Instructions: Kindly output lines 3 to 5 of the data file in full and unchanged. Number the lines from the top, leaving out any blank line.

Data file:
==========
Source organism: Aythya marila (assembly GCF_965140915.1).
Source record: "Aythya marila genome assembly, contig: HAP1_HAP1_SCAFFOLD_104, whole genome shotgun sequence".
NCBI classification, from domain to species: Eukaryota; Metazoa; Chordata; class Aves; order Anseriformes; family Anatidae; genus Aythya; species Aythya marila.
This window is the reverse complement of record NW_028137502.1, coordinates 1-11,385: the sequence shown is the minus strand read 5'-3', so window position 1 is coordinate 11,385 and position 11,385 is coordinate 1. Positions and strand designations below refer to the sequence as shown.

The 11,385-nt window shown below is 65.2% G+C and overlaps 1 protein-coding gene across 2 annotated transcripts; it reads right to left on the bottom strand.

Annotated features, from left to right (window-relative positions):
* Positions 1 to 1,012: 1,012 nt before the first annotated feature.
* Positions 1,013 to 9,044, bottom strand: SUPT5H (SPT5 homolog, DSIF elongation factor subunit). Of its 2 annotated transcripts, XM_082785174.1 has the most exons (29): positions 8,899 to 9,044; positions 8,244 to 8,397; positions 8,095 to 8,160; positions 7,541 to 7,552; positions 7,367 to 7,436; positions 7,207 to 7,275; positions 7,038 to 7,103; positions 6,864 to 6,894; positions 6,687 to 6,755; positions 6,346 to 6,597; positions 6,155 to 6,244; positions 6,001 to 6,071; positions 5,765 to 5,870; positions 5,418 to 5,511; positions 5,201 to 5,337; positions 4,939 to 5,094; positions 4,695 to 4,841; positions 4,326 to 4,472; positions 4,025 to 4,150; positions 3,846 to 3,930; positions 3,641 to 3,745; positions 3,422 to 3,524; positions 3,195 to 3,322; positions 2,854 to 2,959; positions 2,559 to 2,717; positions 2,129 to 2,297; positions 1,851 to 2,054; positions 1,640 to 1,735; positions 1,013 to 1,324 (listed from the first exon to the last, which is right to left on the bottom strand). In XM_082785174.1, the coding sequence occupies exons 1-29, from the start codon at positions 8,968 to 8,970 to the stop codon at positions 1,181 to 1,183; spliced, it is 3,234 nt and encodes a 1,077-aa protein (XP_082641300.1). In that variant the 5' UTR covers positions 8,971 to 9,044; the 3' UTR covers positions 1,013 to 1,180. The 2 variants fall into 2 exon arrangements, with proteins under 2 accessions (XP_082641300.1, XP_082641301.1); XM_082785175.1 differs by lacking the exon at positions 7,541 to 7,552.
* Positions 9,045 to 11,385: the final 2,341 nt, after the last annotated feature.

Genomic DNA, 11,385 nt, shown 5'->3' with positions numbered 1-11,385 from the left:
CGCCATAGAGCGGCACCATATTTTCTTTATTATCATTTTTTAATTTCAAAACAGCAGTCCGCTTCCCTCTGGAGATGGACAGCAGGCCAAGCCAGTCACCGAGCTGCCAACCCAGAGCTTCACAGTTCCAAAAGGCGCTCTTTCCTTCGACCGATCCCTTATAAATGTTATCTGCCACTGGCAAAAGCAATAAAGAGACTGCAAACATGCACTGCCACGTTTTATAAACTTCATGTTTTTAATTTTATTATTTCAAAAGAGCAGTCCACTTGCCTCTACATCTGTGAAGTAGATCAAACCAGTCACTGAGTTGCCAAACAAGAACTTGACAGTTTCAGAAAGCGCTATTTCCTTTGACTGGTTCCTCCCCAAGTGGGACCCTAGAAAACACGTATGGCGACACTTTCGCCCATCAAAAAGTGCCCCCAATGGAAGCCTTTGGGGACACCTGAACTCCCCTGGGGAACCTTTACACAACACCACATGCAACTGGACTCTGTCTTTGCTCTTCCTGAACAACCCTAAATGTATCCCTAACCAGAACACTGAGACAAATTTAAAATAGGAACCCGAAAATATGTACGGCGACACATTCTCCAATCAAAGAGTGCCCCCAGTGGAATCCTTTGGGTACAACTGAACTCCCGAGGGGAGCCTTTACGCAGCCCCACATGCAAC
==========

NCBI classification, from domain to species: Eukaryota; Metazoa; Chordata; class Aves; order Anseriformes; family Anatidae; genus Aythya; species Aythya marila.
This window is the reverse complement of record NW_028137502.1, coordinates 1-11,385: the sequence shown is the minus strand read 5'-3', so window position 1 is coordinate 11,385 and position 11,385 is coordinate 1. Positions and strand designations below refer to the sequence as shown.

The 11,385-nt window shown below is 65.2% G+C and overlaps 1 protein-coding gene across 2 annotated transcripts; it reads right to left on the bottom strand.